Job satisfaction is about more than pay and benefits. Our excellent educators deserve the training and support they need to
maintain nurturing environments and high expectations for our children. We should recognize teachers who take on leadership
roles in our schools and encourage all of our employees to participate in policy discussions at the highest levels. Employee
organizations should be active partners in policy making as well.
Board members represent the communityʼs wishes about our most important public resource: our schools. Formal School Board
meetings and work sessions are not sufficient settings for those essential conversations between School Board members and
constituents. The day-to-day work of being on the School Board is being out in the community, listening to parents, students,
educators and other interested citizens, taking questions and suggestions, finding answers and making sure everyone has a chance to be heard.
“Office hours” for School Board members should include regular town halls, shopping center sidewalks on Saturdays, after-school events and PTSA meetings, Sunday
morning coffees, ice cream socials at community rooms, book talks
at libraries and any other setting where community members can
participate easily. Engaging in conversation on social media,
like Facebook and Twitter, is also an increasingly powerful way
to keep in touch with the community. Regular contact with other elected officials at the county, state and federal levels, builds the spirit of cooperation and support our schools need to excel. Ultimately, School Board members use their judgment in making tough decisions, but that judgment must be informed by the input of a respected, engaged electorate.
Accountability in public
education is essential. The community deserves to know that our schools are doing a great job. Our current system of
accountability, built on high-stakes tests, is not worthy of our students.
As the President
and leaders in Congress grapple with how to fix No Child Left Behind, the federal education law that is predicted to give
every school in America a failing grade by 2014, we here in Fairfax County should be thinking about how we want to evaluate our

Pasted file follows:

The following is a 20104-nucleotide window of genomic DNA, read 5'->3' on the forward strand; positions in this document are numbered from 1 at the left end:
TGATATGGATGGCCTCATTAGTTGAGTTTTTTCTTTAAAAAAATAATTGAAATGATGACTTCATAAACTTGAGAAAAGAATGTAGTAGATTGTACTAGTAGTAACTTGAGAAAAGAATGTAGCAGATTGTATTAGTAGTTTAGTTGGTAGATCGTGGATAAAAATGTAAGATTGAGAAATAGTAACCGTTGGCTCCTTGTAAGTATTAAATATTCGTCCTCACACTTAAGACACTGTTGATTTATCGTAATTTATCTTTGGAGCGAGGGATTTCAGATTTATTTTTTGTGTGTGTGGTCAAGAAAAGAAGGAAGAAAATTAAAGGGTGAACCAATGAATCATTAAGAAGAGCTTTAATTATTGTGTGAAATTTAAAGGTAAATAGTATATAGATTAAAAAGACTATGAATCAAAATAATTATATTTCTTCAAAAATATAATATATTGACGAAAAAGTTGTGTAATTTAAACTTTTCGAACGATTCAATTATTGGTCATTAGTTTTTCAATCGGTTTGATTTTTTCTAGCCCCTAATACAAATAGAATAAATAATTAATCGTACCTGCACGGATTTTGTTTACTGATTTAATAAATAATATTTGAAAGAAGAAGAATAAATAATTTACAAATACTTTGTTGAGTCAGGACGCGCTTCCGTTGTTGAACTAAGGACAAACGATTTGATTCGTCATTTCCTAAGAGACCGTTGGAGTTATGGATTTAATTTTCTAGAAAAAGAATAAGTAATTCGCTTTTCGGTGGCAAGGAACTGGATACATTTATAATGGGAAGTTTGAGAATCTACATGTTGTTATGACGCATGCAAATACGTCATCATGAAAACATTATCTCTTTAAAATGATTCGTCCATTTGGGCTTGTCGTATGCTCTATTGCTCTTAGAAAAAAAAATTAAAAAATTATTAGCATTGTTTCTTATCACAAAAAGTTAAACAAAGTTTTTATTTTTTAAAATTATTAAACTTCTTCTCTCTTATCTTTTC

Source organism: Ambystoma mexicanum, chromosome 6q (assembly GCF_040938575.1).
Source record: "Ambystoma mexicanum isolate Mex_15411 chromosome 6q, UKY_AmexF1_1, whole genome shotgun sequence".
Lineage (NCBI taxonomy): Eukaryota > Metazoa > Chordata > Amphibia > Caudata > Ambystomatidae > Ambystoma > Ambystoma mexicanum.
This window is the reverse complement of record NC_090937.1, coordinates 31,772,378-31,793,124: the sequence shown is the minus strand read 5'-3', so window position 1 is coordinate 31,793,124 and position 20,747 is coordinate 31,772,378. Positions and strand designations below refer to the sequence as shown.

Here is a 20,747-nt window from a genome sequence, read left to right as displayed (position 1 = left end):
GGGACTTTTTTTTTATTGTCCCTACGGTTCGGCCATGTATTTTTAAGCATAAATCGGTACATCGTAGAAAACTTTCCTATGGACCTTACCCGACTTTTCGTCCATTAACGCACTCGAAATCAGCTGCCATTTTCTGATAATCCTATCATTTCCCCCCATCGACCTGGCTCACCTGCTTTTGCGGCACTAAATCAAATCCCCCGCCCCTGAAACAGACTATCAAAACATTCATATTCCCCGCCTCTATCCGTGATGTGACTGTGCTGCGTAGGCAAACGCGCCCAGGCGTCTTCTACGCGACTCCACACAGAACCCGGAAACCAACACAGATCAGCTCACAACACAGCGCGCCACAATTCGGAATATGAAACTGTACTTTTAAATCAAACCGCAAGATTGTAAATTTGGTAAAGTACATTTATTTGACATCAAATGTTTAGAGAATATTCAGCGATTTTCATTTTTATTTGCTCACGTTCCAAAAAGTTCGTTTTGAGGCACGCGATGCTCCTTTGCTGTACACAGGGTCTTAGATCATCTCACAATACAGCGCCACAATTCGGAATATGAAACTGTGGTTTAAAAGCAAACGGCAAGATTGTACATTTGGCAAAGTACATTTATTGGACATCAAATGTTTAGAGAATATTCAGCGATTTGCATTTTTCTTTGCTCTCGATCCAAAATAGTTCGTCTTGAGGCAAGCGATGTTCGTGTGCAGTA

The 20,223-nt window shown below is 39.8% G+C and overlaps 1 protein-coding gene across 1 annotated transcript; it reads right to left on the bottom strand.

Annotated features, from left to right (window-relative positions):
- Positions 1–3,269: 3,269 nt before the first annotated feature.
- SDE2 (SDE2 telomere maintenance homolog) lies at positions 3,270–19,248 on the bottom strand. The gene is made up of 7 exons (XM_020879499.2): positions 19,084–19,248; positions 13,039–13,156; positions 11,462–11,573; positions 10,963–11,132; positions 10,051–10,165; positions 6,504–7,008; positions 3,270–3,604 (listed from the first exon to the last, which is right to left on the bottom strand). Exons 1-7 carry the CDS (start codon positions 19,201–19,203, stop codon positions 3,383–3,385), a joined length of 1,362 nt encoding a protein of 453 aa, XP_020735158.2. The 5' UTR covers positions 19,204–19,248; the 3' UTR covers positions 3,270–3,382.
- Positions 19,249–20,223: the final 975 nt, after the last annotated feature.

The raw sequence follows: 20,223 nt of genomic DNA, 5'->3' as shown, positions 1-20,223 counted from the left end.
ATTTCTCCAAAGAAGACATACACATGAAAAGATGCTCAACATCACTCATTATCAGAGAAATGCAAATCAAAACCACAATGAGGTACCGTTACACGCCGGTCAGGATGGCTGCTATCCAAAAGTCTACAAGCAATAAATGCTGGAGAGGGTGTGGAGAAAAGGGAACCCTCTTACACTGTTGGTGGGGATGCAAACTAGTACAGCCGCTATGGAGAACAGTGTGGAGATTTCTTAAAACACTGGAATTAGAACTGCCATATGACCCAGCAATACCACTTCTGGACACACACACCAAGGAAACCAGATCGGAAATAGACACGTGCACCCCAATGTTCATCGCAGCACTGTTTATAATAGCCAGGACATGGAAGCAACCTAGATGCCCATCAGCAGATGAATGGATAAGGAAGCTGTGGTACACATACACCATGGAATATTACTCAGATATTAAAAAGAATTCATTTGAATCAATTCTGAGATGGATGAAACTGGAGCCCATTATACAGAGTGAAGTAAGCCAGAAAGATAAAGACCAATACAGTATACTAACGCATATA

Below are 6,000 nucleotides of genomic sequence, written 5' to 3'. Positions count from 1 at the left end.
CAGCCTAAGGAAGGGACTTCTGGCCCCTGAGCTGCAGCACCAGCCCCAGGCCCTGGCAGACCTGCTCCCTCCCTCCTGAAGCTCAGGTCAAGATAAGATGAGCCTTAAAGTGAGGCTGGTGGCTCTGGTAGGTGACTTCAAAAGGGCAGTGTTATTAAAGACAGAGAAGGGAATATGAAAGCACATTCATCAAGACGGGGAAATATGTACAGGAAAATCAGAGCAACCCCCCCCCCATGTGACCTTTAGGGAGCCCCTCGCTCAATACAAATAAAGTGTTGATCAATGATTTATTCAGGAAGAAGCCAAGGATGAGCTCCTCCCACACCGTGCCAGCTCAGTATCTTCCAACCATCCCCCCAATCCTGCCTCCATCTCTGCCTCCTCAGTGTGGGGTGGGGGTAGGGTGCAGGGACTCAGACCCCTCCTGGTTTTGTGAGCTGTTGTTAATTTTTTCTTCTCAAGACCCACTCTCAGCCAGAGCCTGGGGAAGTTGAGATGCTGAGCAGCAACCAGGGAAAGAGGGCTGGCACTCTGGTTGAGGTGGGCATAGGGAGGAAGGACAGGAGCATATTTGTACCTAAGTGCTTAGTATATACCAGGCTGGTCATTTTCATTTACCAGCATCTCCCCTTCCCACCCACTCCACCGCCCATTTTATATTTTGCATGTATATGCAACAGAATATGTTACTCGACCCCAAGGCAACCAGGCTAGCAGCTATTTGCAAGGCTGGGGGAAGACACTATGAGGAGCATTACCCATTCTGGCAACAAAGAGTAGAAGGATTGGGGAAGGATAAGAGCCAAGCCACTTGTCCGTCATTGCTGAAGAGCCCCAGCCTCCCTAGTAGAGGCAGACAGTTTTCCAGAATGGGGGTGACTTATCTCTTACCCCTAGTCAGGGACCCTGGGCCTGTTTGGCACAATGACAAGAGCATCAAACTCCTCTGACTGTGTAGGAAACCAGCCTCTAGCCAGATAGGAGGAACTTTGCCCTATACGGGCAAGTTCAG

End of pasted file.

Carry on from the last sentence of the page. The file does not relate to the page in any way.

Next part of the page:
own schools. Our loftiest goal for our children is not that they will pass a battery of multiple-choice tests at the end of this
school year. On the contrary, we have important long-term goals for their success in college and the twenty-first century economy. The current
School Board has begun asking school staff how we can assess our progress on those goals. We must vigorously pursue that conversation
as a community, with input from teachers, looking to build on successful examples in the U.S. and around the world.
Closing the Kindergarten Readiness Gap
We have high expectations for every student, but some begin their school years already behind. The
differences in reading and math readiness show up on the first day of kindergarten and take years to remedy. Research
clearly shows that support in the preschool years pays for itself many times over throughout a child's school years and beyond
into successful adulthood. We know how to create rich early environments for all children, but we're not doing as much
as we can. I will focus on coordinating and expanding existing efforts to meet our youngest children where they are
- at home, in daycare or preschool - and give them the school-readiness support they need. From the maternity ward to
the kindergarten door, by training caregivers, mentoring parents and building relationships between schools and neighborhood
child care providers, we can ensure every child access to an excellent education on day one.